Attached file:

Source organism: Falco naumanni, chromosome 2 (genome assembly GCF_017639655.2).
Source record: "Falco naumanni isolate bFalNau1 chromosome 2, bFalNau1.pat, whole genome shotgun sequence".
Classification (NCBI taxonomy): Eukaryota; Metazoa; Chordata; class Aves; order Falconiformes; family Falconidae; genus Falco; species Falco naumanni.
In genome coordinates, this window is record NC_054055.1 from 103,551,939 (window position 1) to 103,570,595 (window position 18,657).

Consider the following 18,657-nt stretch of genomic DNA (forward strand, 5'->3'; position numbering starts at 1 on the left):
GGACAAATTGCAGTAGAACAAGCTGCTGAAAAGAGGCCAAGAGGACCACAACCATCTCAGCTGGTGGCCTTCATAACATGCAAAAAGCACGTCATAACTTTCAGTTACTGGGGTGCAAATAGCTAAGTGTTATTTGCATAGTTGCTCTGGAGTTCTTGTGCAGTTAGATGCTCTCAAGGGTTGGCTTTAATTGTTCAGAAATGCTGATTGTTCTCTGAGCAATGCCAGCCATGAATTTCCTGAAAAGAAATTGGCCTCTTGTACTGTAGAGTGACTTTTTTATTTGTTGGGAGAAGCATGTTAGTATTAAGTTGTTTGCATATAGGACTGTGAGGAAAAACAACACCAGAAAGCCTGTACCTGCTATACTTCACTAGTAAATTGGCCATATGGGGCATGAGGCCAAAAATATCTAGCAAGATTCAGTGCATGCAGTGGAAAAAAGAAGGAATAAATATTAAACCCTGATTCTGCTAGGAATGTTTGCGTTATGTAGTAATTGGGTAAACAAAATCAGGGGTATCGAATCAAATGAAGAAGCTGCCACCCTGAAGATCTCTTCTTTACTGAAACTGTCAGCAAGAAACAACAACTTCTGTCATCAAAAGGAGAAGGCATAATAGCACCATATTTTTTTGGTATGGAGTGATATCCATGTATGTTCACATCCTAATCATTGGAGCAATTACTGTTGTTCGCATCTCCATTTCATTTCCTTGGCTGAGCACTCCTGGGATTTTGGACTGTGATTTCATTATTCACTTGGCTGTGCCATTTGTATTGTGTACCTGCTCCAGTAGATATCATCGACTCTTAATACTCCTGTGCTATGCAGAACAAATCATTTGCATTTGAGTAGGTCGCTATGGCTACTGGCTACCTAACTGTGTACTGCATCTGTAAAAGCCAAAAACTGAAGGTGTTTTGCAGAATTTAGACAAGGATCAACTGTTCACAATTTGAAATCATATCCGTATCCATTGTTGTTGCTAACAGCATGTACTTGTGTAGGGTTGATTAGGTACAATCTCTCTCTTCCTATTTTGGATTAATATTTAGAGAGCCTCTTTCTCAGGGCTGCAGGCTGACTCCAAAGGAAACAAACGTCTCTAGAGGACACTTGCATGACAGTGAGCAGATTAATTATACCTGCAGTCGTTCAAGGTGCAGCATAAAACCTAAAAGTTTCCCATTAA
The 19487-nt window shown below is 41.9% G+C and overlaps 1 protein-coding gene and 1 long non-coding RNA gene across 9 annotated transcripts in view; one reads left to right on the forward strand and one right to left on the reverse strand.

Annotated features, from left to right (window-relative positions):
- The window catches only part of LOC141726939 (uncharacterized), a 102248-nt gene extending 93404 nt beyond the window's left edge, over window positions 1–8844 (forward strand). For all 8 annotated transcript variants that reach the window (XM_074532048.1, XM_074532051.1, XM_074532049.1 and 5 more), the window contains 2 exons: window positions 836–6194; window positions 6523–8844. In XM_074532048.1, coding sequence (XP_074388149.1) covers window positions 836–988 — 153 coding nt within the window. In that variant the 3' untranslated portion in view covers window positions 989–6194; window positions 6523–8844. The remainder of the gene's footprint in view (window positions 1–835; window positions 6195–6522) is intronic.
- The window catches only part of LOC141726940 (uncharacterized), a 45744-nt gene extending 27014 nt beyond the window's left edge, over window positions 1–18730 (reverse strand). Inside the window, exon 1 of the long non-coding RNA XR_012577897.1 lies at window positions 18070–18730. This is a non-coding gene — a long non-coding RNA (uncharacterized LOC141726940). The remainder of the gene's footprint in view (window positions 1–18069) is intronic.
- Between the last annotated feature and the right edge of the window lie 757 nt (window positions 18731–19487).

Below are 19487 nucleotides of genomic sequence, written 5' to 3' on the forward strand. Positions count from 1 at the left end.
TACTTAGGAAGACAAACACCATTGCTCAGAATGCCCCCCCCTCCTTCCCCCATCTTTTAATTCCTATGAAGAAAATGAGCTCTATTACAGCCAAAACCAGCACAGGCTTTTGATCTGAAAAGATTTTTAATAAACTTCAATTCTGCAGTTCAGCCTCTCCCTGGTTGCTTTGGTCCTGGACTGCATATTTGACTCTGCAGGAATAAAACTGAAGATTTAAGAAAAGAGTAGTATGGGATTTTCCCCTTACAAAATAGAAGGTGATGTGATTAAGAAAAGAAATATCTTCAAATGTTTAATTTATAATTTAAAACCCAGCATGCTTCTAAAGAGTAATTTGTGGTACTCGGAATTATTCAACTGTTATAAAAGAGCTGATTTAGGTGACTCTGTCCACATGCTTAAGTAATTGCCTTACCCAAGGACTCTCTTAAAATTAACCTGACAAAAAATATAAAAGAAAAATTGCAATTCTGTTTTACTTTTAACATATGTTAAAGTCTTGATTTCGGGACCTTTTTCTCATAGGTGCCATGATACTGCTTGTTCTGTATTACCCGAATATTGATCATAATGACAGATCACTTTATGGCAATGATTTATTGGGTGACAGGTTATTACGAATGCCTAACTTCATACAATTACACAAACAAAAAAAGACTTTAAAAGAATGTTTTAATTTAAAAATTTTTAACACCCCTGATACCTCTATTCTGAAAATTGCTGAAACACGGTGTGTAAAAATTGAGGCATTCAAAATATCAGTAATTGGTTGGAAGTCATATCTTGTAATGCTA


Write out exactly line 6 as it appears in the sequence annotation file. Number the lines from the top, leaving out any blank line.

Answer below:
GGACAAATTGCAGTAGAACAAGCTGCTGAAAAGAGGCCAAGAGGACCACAACCATCTCAGCTGGTGGCCTTCATAACATGCAAAAAGCACGTCATAACTTTCAGTTACTGGGGTGCAAATAGCTAAGTGTTATTTGCATAGTTGCTCTGGAGTTCTTGTGCAGTTAGATGCTCTCAAGGGTTGGCTTTAATTGTTCAGAAATGCTGATTGTTCTCTGAGCAATGCCAGCCATGAATTTCCTGAAAAGAAATTGGCCTCTTGTACTGTAGAGTGACTTTTTTATTTGTTGGGAGAAGCATGTTAGTATTAAGTTGTTTGCATATAGGACTGTGAGGAAAAACAACACCAGAAAGCCTGTACCTGCTATACTTCACTAGTAAATTGGCCATATGGGGCATGAGGCCAAAAATATCTAGCAAGATTCAGTGCATGCAGTGGAAAAAAGAAGGAATAAATATTAAACCCTGATTCTGCTAGGAATGTTTGCGTTATGTAGTAATTGGGTAAACAAAATCAGGGGTATCGAATCAAATGAAGAAGCTGCCACCCTGAAGATCTCTTCTTTACTGAAACTGTCAGCAAGAAACAACAACTTCTGTCATCAAAAGGAGAAGGCATAATAGCACCATATTTTTTTGGTATGGAGTGATATCCATGTATGTTCACATCCTAATCATTGGAGCAATTACTGTTGTTCGCATCTCCATTTCATTTCCTTGGCTGAGCACTCCTGGGATTTTGGACTGTGATTTCATTATTCACTTGGCTGTGCCATTTGTATTGTGTACCTGCTCCAGTAGATATCATCGACTCTTAATACTCCTGTGCTATGCAGAACAAATCATTTGCATTTGAGTAGGTCGCTATGGCTACTGGCTACCTAACTGTGTACTGCATCTGTAAAAGCCAAAAACTGAAGGTGTTTTGCAGAATTTAGACAAGGATCAACTGTTCACAATTTGAAATCATATCCGTATCCATTGTTGTTGCTAACAGCATGTACTTGTGTAGGGTTGATTAGGTACAATCTCTCTCTTCCTATTTTGGATTAATATTTAGAGAGCCTCTTTCTCAGGGCTGCAGGCTGACTCCAAAGGAAACAAACGTCTCTAGAGGACACTTGCATGACAGTGAGCAGATTAATTATACCTGCAGTCGTTCAAGGTGCAGCATAAAACCTAAAAGTTTCCCATTAA